“You build up reserves and hopefully, you see investments from those reserves to support operations, but they're also for unusual circumstances,” Hamel said.

He added one of the reasons the University has not had to use reserve funds in the last few years is because of HEERF funding. The University received $20 million in HEERF funding, which was dispersed throughout the three years, mainly to assist with student financial aid.


HEERF was a one-time grant payment released from the Federal Department of Education to assist institutions of higher education struggling financially due to the effects of COVID-19.


Hamel said while the majority of these funds went toward student financial aid, the funds “backfilled” $3 million toward operations in both FY 22 and 23.


“We now have to wean ourselves off of that federal support by developing a budget that may use some reserves in the short term, but in the long term, get to the point where we have a balanced budget” without the use of reserves, Hamel said.


In the FY 24 budget, the use of reserve funds has been designated where departments are running a deficit. For example, the budgeted expenditure for Continuing Education is $7,299,000 and the anticipated revenue is $7,655,000, leaving a deficit of $366,000.


Other trust funds that are running deficits and for which the University has budgeted for the support of reserves are Academic Support, College Operations, and Arts & Ideas. A deficit exists when the total budgeted revenue is lower than the total budgeted expenditure.


The largest deficit exists in “College Operations,” an account which funds over 36 different offices at the University. The total deficit is $1.9 million.


Hamel said there are ways throughout the fiscal year to lower deficits and avoid using reserve funding. “We're hopeful that collective bargaining work will come in greater than what we had budgeted for so I don't think we'll close that deficit, but we'll reduce that deficit,” Hamel added.


Another account that is running a deficit is Residence Life. The deficit is $1,234,000. However, different from budgeting the use of reserves, this deficit is managed by debt service reserves - funds the University sets aside from previous years as a guarantee to the Massachusetts State College Building Authority that the University has at least one year of payment in the budget.


Hamel said a debt service reserve can be thought of as a “last-month deposit” that provides assurance that the annual debt service will be paid.


“When we restructured debt, we no longer needed those reserve funds to meet the new bond covenants, so that freed up those funds for use to support operations,” he said.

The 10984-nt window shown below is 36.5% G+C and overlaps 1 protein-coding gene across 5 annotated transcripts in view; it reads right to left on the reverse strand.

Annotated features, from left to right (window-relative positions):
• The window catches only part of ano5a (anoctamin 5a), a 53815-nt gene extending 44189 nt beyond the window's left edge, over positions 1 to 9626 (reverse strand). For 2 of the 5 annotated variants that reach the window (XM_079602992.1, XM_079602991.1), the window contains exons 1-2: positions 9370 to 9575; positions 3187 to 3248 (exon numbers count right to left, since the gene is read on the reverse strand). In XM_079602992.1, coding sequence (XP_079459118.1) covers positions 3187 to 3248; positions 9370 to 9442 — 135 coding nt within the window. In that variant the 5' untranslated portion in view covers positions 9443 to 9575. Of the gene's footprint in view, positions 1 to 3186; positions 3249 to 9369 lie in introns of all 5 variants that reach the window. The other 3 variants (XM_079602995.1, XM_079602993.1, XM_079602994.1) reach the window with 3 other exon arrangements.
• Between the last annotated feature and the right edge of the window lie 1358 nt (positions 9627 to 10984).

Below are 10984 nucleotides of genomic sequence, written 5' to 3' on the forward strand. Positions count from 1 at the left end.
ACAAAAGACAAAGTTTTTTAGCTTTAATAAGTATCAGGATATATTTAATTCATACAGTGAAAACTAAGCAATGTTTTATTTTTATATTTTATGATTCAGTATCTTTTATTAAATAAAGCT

Last year, the University was considering selling Linsley Hall due to excess residential capacity. However, as Linsley Hall is the only residential building on campus with air conditioning, the administration has abandoned this option, deciding to keep it offline during the school year and utilize it during summer breaks to save on operation costs.


There is also a component to the budget that responds to the University’s five-year strategic enrollment plan.


Hamel said by the time the budget was constructed, there were several investments toward marketing and communications that the administration had already decided to make. For example, a new position for a communications coordinator that works closely with Admissions was created.


Some of these initiatives were completed in FY 23 but will continue to be funded throughout FY 24.


[Editor’s Note: See “Plan in works to increase undergraduate enrollment” published in the October 20, 2023 issue]


The FY 24 state budget also allocated an additional $50 million for all state universities, colleges, and the State University System for capital projects. Hamel said what projects might be funded through some of this money is decided by the Department of Capital Asset Management (DCAM).


Hamel said an example of an ongoing capital project is a sewer project at the Warren Conference Center. He said $500,000 was allocated for this project and will be available until December 2024.


He added another example of an ongoing project is renovations made to the McAuliffe Center, which cost approximately $7.7 million, and were partially funded from a $5 million grant from the American Rescue Plan Act.


Hamel said the University is “at the mercy” of DCAM, which determines the projects that may be funded during FY 24, so they have to hope that the state moves swiftly before the fiscal year ends.


“We're hoping to see future rounds of capital funding from Fair Share as well because it's not a base cost. It's a one-time [allocation] and then it's available - again the following year if the state chooses to allocate it the same way,” Hamel said.